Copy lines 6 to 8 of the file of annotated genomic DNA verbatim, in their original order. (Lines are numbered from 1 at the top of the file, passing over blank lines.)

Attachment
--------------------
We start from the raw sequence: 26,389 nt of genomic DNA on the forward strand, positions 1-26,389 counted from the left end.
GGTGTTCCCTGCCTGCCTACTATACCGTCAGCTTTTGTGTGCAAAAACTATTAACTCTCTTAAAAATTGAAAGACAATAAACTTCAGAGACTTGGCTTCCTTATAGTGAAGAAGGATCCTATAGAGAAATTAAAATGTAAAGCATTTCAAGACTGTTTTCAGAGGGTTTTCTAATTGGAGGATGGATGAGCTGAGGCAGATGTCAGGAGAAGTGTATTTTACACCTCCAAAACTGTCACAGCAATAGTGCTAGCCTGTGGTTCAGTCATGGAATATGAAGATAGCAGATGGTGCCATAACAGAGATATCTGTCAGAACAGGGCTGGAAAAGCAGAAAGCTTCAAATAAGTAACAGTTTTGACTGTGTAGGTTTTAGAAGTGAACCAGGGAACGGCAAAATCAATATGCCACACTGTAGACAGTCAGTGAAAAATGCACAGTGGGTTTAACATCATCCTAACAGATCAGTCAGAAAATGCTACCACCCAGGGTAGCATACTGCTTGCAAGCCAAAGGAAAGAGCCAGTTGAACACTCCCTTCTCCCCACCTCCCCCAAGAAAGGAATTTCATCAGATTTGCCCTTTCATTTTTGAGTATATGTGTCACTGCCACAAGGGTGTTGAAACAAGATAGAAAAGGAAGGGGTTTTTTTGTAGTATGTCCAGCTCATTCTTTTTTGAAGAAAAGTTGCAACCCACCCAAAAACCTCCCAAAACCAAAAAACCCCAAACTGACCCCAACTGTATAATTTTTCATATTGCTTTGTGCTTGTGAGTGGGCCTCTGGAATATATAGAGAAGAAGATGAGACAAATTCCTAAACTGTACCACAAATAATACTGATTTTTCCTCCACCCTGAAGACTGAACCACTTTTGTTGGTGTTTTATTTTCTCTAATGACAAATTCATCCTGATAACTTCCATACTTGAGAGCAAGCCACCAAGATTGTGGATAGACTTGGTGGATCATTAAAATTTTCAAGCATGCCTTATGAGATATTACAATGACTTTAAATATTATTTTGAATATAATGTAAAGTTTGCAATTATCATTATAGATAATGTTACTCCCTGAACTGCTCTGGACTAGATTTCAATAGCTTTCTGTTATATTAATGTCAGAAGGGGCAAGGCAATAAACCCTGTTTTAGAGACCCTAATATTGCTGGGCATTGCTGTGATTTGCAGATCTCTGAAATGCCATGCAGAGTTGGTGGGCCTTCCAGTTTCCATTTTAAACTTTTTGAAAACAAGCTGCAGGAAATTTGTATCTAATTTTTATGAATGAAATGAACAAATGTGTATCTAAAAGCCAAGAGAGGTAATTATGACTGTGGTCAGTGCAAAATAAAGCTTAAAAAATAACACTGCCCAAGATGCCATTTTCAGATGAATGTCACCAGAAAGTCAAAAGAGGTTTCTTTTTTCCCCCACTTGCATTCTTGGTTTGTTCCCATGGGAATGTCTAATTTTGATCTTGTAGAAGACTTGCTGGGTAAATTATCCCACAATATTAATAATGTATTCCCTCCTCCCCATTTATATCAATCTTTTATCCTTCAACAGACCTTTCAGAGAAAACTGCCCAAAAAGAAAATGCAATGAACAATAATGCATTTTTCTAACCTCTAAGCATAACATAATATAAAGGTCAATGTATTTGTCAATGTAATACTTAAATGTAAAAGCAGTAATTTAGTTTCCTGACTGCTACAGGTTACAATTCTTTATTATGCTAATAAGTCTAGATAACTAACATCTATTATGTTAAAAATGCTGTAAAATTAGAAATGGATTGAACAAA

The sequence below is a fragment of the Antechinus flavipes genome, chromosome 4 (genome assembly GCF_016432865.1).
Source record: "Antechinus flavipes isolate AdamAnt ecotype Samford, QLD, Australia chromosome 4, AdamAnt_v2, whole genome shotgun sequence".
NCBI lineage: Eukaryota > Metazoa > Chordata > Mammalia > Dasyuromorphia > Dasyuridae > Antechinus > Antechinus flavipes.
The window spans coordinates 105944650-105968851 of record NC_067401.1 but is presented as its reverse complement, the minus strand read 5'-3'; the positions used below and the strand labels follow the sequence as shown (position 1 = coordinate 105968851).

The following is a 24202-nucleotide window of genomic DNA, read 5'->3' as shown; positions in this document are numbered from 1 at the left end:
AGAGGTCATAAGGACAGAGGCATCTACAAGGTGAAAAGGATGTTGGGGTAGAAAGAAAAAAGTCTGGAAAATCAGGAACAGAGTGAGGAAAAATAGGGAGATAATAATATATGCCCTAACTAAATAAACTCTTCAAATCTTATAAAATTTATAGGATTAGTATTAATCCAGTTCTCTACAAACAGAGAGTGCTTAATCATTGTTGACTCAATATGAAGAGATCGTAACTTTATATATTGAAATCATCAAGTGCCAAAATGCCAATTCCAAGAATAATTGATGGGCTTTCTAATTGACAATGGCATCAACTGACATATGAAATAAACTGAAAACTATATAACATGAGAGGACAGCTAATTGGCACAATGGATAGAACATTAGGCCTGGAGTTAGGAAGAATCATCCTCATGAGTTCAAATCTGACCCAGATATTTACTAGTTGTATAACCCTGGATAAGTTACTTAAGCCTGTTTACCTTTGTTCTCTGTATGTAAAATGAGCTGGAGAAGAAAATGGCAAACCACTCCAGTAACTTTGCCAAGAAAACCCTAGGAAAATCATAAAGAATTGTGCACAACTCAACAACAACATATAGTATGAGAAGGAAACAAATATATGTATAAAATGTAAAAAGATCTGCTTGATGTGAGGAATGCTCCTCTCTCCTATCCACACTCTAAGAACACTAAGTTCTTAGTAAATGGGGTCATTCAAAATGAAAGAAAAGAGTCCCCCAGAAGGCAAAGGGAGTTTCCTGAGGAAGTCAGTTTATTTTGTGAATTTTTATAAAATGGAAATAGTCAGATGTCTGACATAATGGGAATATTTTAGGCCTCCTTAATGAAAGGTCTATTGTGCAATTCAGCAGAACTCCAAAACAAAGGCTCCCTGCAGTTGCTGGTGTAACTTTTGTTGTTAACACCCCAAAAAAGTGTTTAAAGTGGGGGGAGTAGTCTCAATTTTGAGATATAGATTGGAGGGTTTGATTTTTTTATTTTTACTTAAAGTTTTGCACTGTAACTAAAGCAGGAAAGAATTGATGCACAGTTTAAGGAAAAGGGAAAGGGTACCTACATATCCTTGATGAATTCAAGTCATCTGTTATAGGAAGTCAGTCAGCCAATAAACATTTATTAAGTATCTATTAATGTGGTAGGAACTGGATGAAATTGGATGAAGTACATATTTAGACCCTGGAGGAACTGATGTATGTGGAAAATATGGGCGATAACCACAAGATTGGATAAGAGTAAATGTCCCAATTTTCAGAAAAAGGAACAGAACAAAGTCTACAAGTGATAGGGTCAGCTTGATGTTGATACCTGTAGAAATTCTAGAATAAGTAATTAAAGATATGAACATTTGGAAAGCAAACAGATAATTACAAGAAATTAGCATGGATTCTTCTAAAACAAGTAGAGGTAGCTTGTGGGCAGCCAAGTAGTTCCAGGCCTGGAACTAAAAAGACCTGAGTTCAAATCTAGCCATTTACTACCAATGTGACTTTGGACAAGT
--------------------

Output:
The window spans coordinates 105944650-105968851 of record NC_067401.1 but is presented as its reverse complement, the minus strand read 5'-3'; the positions used below and the strand labels follow the sequence as shown (position 1 = coordinate 105968851).

The following is a 24202-nucleotide window of genomic DNA, read 5'->3' as shown; positions in this document are numbered from 1 at the left end:
AGAGGTCATAAGGACAGAGGCATCTACAAGGTGAAAAGGATGTTGGGGTAGAAAGAAAAAAGTCTGGAAAATCAGGAACAGAGTGAGGAAAAATAGGGAGATAATAATATATGCCCTAACTAAATAAACTCTTCAAATCTTATAAAATTTATAGGATTAGTATTAATCCAGTTCTCTACAAACAGAGAGTGCTTAATCATTGTTGACTCAATATGAAGAGATCGTAACTTTATATATTGAAATCATCAAGTGCCAAAATGCCAATTCCAAGAATAATTGATGGGCTTTCTAATTGACAATGGCATCAACTGACATATGAAATAAACTGAAAACTATATAACATGAGAGGACAGCTAATTGGCACAATGGATAGAACATTAGGCCTGGAGTTAGGAAGAATCATCCTCATGAGTTCAAATCTGACCCAGATATTTACTAGTTGTATAACCCTGGATAAGTTACTTAAGCCTGTTTACCTTTGTTCTCTGTATGTAAAATGAGCTGGAGAAGAAAATGGCAAACCACTCCAGTAACTTTGCCAAGAAAACCCTAGGAAAATCATAAAGAATTGTGCACAACTCAACAACAACATATAGTATGAGAAGGAAACAAATATATGTATAAAATGTAAAAAGATCTGCTTGATGTGAGGAATGCTCCTCTCTCCTATCCACACTCTAAGAACACTAAGTTCTTAGTAAATGGGGTCATTCAAAATGAAAGAAAAGAGTCCCCCAGAAGGCAAAGGGAGTTTCCTGAGGAAGTCAGTTTATTTTGTGAATTTTTATAAAATGGAAATAGTCAGATGTCTGACATAATGGGAATATTTTAGGCCTCCTTAATGAAAGGTCTATTGTGCAATTCAGCAGAACTCCAAAACAAAGGCTCCCTGCAGTTGCTGGTGTAACTTTTGTTGTTAACACCCCAAAAAAGTGTTTAAAGTGGGGGGAGTAGTCTCAATTTTGAGATATAGATTGGAGGGTTTGATTTTTTTATTTTTACTTAAAGTTTTGCACTGTAACTAAAGCAGGAAAGAATTGATGCACAGTTTAAGGAAAAGGGAAAGGGTACCTACATATCCTTGATGAATTCAAGTCATCTGTTATAGGAAGTCAGTCAGCCAATAAACATTTATTAAGTATCTATTAATGTGGTAGGAACTGGATGAAATTGGATGAAGTACATATTTAGACCCTGGAGGAACTGATGTATGTGGAAAATATGGGCGATAACCACAAGATTGGATAAGAGTAAATGTCCCAATTTTCAGAAAAAGGAACAGAACAAAGTCTACAAGTGATAGGGTCAGCTTGATGTTGATACCTGTAGAAATTCTAGAATAAGTAATTAAAGATATGAACATTTGGAAAGCAAACAGATAATTACAAGAAATTAGCATGGATTCTTCTAAAACAAGTAGAGGTAGCTTGTGGGCAGCCAAGTAGTTCCAGGCCTGGAACTAAAAAGACCTGAGTTCAAATCTAGCCATTTACTACCAATGTGACTTTGGACAAGT